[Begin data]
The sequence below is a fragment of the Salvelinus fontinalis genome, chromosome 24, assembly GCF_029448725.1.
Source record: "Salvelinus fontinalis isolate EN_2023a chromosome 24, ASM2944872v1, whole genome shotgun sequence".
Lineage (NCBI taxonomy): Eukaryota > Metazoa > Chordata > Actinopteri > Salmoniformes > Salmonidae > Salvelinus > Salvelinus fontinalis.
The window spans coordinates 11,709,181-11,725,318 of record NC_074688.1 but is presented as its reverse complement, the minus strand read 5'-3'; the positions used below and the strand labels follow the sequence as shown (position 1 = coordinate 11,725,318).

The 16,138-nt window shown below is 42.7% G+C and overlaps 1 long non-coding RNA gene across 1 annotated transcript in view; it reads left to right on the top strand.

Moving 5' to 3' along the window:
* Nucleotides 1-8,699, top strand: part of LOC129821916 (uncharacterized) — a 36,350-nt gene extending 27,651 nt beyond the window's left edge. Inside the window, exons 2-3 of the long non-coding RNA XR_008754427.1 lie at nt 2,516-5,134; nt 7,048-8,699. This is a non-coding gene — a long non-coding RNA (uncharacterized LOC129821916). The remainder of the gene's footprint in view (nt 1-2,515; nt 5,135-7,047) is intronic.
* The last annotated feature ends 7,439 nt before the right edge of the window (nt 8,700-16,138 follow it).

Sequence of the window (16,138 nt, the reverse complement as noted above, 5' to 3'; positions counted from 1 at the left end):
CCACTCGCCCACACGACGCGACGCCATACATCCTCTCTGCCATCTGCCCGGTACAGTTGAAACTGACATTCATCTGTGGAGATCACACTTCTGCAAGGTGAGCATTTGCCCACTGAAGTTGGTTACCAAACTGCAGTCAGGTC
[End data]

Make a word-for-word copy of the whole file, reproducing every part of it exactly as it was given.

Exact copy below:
The sequence below is a fragment of the Salvelinus fontinalis genome, chromosome 24, assembly GCF_029448725.1.
Source record: "Salvelinus fontinalis isolate EN_2023a chromosome 24, ASM2944872v1, whole genome shotgun sequence".
Lineage (NCBI taxonomy): Eukaryota > Metazoa > Chordata > Actinopteri > Salmoniformes > Salmonidae > Salvelinus > Salvelinus fontinalis.
The window spans coordinates 11,709,181-11,725,318 of record NC_074688.1 but is presented as its reverse complement, the minus strand read 5'-3'; the positions used below and the strand labels follow the sequence as shown (position 1 = coordinate 11,725,318).

The 16,138-nt window shown below is 42.7% G+C and overlaps 1 long non-coding RNA gene across 1 annotated transcript in view; it reads left to right on the top strand.

Moving 5' to 3' along the window:
* Nucleotides 1-8,699, top strand: part of LOC129821916 (uncharacterized) — a 36,350-nt gene extending 27,651 nt beyond the window's left edge. Inside the window, exons 2-3 of the long non-coding RNA XR_008754427.1 lie at nt 2,516-5,134; nt 7,048-8,699. This is a non-coding gene — a long non-coding RNA (uncharacterized LOC129821916). The remainder of the gene's footprint in view (nt 1-2,515; nt 5,135-7,047) is intronic.
* The last annotated feature ends 7,439 nt before the right edge of the window (nt 8,700-16,138 follow it).

Sequence of the window (16,138 nt, the reverse complement as noted above, 5' to 3'; positions counted from 1 at the left end):
CCACTCGCCCACACGACGCGACGCCATACATCCTCTCTGCCATCTGCCCGGTACAGTTGAAACTGACATTCATCTGTGGAGATCACACTTCTGCAAGGTGAGCATTTGCCCACTGAAGTTGGTTACCAAACTGCAGTCAGGTC